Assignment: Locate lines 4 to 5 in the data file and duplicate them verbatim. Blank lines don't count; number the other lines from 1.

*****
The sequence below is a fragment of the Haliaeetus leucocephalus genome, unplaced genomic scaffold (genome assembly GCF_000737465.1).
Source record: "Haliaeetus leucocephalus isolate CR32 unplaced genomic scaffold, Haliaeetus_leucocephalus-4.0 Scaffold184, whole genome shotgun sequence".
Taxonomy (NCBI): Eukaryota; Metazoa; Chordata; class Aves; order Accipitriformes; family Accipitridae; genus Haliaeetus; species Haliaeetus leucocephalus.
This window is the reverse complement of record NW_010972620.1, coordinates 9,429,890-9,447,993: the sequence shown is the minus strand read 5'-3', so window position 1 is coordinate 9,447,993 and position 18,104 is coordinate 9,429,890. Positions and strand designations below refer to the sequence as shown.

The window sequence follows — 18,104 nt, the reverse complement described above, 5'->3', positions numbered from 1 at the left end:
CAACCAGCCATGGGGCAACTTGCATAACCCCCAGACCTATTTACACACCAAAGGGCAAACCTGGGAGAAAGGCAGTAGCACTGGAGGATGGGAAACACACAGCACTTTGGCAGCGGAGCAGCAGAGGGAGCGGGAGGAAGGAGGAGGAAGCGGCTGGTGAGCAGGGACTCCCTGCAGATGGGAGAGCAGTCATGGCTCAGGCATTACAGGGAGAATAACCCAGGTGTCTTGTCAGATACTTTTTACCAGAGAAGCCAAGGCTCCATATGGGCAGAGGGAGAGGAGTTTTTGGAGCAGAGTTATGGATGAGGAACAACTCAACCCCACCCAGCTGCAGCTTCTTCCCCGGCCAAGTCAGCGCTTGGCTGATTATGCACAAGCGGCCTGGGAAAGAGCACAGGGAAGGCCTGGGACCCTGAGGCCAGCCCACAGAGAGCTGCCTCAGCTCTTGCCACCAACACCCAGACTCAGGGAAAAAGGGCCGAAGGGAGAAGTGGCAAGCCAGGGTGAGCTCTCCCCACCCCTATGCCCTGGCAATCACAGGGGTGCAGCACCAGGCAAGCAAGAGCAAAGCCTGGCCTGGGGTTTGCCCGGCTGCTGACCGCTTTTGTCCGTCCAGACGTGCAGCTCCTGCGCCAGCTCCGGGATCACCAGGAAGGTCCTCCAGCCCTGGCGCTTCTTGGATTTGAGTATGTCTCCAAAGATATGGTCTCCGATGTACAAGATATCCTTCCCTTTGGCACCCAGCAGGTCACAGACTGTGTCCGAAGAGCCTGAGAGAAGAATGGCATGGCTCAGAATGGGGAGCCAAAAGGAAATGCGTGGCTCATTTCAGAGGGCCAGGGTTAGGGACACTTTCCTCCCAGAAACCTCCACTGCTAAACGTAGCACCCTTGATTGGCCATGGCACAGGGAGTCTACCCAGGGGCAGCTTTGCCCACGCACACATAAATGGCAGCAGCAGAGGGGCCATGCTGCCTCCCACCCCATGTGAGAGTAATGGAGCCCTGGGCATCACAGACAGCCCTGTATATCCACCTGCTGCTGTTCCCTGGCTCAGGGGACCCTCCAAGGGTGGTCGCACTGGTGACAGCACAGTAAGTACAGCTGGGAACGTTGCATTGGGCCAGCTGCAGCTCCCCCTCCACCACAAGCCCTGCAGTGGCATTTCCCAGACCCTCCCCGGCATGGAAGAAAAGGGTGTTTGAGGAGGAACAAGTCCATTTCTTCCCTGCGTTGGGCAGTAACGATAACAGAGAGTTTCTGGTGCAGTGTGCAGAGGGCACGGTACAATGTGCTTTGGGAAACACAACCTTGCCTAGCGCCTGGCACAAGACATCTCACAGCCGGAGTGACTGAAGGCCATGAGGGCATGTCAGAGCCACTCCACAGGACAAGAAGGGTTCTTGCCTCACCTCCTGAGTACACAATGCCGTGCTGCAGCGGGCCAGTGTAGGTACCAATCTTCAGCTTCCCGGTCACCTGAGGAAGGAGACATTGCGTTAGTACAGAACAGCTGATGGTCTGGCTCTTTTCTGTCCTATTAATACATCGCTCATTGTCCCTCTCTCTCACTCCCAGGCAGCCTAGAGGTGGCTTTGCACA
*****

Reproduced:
This window is the reverse complement of record NW_010972620.1, coordinates 9,429,890-9,447,993: the sequence shown is the minus strand read 5'-3', so window position 1 is coordinate 9,447,993 and position 18,104 is coordinate 9,429,890. Positions and strand designations below refer to the sequence as shown.

The window sequence follows — 18,104 nt, the reverse complement described above, 5'->3', positions numbered from 1 at the left end: